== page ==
• Re:Apple Copies (Score:4, Interesting)

              by UnknowingFool (672806) on Sunday July 29, 2012 @12:52PM (#40808645)
              My point is you can't tell the difference between concept (which was never released) and an actual working product. Computing history is filled with lots of vaporware and concepts that never made it. It takes a great deal of work to get something to work. But you don't want to give Apple any credit for implementing actual working systems. You would rather lump everything into "shiny" category than admit that Apple does engineering to get their products to market.
              • I'm not speaking ill of apple, I'm just calling it what it is. Apple doesn't come up with new concepts, it just improves upon existing ones. The problem with that is that innovation stagnates, and you're left with a 10-20 year period in which there is nothing but incremental upgrade because no one has any new ideas.
                • Calling implementing a working product the same as adding "shiny" does speak ill of Apple. It doesn't give them any credit for doing real work. I can come up with a holographic UI concept. I can never implement it. It's not shiny if someone actually makes a system work.
                  • Re:Apple Copies (Score:4, Insightful)

                    by moniker127 (1290002) on Sunday July 29, 2012 @01:26PM (#40808901)
                    I'm an engineer myself. I'm not going to make light of the process of making an idea function. But the simple truth is- Xerox DID make it work. The palo alto research center had an entire network of what were essentially modern computers in 1979. They created the GUI, ethernet, network printers, object oriented programming, bitmaps, and many other important advances. Have whatever opinion you want, but we're arguing over historical fact here.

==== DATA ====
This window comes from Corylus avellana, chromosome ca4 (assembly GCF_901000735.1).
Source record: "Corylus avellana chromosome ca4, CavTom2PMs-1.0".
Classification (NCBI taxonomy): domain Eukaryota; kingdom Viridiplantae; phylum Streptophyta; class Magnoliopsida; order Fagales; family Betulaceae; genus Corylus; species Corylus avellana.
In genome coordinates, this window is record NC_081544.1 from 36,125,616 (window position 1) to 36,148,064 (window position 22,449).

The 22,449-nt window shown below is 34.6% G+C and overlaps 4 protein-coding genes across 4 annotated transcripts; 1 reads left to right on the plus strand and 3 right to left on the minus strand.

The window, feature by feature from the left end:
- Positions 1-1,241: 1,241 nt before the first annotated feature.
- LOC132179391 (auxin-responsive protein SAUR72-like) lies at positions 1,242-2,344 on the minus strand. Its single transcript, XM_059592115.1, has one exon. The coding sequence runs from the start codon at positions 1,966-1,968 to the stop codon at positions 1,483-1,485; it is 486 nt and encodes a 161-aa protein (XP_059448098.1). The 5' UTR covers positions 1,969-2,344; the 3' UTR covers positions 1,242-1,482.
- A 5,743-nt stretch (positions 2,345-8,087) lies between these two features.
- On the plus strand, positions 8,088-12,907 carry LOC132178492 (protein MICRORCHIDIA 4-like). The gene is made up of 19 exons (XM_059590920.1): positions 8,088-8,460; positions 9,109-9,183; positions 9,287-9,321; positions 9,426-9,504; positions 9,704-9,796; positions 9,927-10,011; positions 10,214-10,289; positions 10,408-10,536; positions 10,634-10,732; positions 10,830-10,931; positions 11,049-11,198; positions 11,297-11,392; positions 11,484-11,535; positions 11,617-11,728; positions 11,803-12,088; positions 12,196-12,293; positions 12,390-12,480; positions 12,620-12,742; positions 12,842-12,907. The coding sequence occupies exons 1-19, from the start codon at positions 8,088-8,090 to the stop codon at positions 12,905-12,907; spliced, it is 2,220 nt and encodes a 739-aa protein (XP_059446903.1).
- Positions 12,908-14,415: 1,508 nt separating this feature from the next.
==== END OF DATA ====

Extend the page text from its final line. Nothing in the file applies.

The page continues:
• Xerox made a basic concept work. They didn't make it complete. Again, I can prototype a holographic UI system. It will never actually work in real life. Could Xerox have made a working, selling product had their bosses realized what the potential PARC ideas had? Probably. But historical fact is that they did not.
                    • So you're saying that because apple worked on it, they didn't copy it? Wouldn't that basic line of logic make all patent suits immediately invalid?
                    • No you said anything Apple did to make something work was basically "shiny" and dismissing any real work they did to get a system from concept to working product. Minority Report has a concept of a holographic UI. Okay anyone who makes it work is only contributing to "shiny" according to you.

                      The concept of the Ethernet was developed by Metcalfe at PARC. Metcalfe left PARC to form 3Com which helped it make it a standard. But all 3Com did was to add "shiny" to it according to you.

                      First of all patents are

                    • http://www.pophistorydig.com/wp-content/uploads/2010/05/1970s-xerox-alto-280.jpg [pophistorydig.com] This is a picture of the xerox alto, released in 1973. http://oldcomputers.net/pics/lisa2.jpg [oldcomputers.net] This is a picture of an apple lisa, released in 1983, 10 years later. I know, 10 years brought a LOT of progress, huh? You're such a clueless fanboy.
                    • What are you on about? They had working systems in "real life"; they didn't just imagine it all. You seem to think that real life is only the US consumer market.
                    • A picture of the Alto. Yes a picture of a demo model == full working system. Here's a picture of a holographic UI [weareorganizedchaos.com]. I'm sure a system exists today right? But please don't do any research [folklore.org] into the history of the two:

                      Smalltalk had a three-button mouse and pop-up menus, in contrast to the Mac's menu bar and one-button mouse. Smalltalk didn't even have self-repairing windows - you had to click in them to get them to repaint, and programs couldn't draw into partially obscured windows. Bill Atkinson did not know this, so he invented regions as the basis of QuickDraw and the Window Manager so that he could quickly draw in covered windows and repaint portions of windows brought to the front. One Macintosh feature identical to a Smalltalk feature is selection-based modeless text editing with cut and paste, which was created by Larry Tesler for his Gypsy editor at PARC.

                      As you may be gathering, the difference between the Xerox system architectures and Macintosh architecture is huge

                      Or even read wikipedia